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Harvesting and Drying Fresh Herbs Part Two

Part Two:Harvesting and drying fresh herbs
In this part of the drying herbs blog we will address other ways to dry herbs,freezing herbs, and how to dry seeds and roots. In Part one we address using a dehydrator and hanging herbs to dry. And the best way to harvest the herbs to get them ready to dry.

Screen Drying: Herbs with small leaves (leave on the stem) and short stems which do not hang well can be dried on screens.

For larger leaves snip off the stems and lay on screens in a single layer. During drying time, turn over the leaves at least a couple of times for even drying. Lay the screens in a well ventilated area. I like to use a wooden clothes rack and lay the screen on the rack.

Drying herbs

Screen drying comfrey on a nursery plastic tray.

Try using the plastic trays from the nursery that have openings in the tray. If the leaves are small, lay paper towels down first. They should be dry in a little over a week. Be sure and not leave them too long and they will collect dust.

Screens can be constructed with scrap lumber and window screening. Another way is to use canvas stretcher frames which are glued and cover tightly with screening. I use a staple gun to attach the screen.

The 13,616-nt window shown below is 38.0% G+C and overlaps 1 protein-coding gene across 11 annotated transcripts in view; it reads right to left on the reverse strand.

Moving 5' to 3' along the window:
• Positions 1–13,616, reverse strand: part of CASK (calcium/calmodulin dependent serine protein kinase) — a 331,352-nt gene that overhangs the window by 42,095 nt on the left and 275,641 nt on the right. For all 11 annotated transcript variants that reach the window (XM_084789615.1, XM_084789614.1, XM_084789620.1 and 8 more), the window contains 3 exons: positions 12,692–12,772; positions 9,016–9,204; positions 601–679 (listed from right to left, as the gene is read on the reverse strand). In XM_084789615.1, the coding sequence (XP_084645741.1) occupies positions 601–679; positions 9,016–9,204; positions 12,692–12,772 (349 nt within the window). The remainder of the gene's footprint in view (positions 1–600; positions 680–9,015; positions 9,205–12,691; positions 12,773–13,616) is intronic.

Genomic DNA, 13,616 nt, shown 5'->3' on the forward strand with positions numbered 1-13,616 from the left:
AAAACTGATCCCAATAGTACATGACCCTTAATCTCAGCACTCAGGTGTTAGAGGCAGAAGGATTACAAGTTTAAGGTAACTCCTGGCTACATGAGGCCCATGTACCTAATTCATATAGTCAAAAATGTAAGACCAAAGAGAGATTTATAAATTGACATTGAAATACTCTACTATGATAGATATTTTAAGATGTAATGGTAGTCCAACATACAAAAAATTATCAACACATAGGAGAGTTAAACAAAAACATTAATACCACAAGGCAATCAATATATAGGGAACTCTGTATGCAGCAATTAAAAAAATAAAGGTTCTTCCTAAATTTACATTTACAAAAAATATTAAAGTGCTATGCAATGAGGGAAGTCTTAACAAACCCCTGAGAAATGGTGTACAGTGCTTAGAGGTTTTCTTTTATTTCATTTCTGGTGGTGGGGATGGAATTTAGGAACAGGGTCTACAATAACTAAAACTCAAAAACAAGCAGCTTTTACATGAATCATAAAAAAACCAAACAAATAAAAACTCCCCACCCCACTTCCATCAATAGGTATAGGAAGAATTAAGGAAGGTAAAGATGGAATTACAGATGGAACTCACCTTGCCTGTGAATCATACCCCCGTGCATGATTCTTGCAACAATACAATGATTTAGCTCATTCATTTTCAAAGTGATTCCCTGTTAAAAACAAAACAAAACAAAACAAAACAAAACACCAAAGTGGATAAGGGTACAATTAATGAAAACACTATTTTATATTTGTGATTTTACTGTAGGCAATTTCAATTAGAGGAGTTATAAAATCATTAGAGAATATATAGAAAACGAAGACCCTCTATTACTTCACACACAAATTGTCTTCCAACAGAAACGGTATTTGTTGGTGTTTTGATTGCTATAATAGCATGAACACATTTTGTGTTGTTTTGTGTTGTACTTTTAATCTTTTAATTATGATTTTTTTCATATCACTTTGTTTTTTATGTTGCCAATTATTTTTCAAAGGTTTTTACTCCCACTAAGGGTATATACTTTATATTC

Microwave drying seems to be latest way to dry herbs; I have not tried this method as I think the microwave would heat the herbs at too high a temperature. The information I found says watch the drying time, as they can start a fire.

Wash the herbs and lay on paper towels to air dry for about an hour. Place herbs on a paper towel in a single layer. Cover with another sheet of paper towel. Heat for one minute on high, turn over stack over and heat for another minute. Depending on your microwave it may take a more or less time. After the initial two minutes, microwave every 30 seconds, until herbs are dry and brittle. Store and label.

Oven drying: This one works pretty well, but again I would not use this method for medical herbs. Set your oven at its lowest setting about 180°F. Leave the door open to allow steam to escape. Wash and air dry herbs. Lay the leaves in a single layer on a cookie sheet. Stir every once in a while to ensure even drying. Dry for about 4 hours. Be sure and work with only one kind of herb. The flavors can actually mix.

Gas oven with constant pilot light drying: Follow the above directions in reference to the preparation of the herbs. Set the temperature at the lowest setting while keeping the door open, and will keep the flame burning. After a few minutes, turn off oven and place the cookies sheets in the oven. Close the door and leave it alone overnight. Check if the herbs are dry before removing.

Salt or sugar: Layer clean and air dry herbs such as mints, anise hyssop, lavender, rose, and scented germanium with sugar. Be sure all parts of the herb are covered. Leave them until they are thoroughly dry. Remove leaves, label and store.

Pick the herbs suited to either salt or sugar. Rosemary, oregano, marjoram, sage, savory, and lovage are best in salt prepared in the same manner as sugar.

Refrigerator drying:  This is one of my favorite ways of drying especially if you don’t have a food dehydrator. Lay the clean and dry to the touch herbs on paper towels on a tray in the refrigerator and allow drying. Do not use the crisper bins. You can also place the herbs in a paper sack and leave in the refrigerator to dry.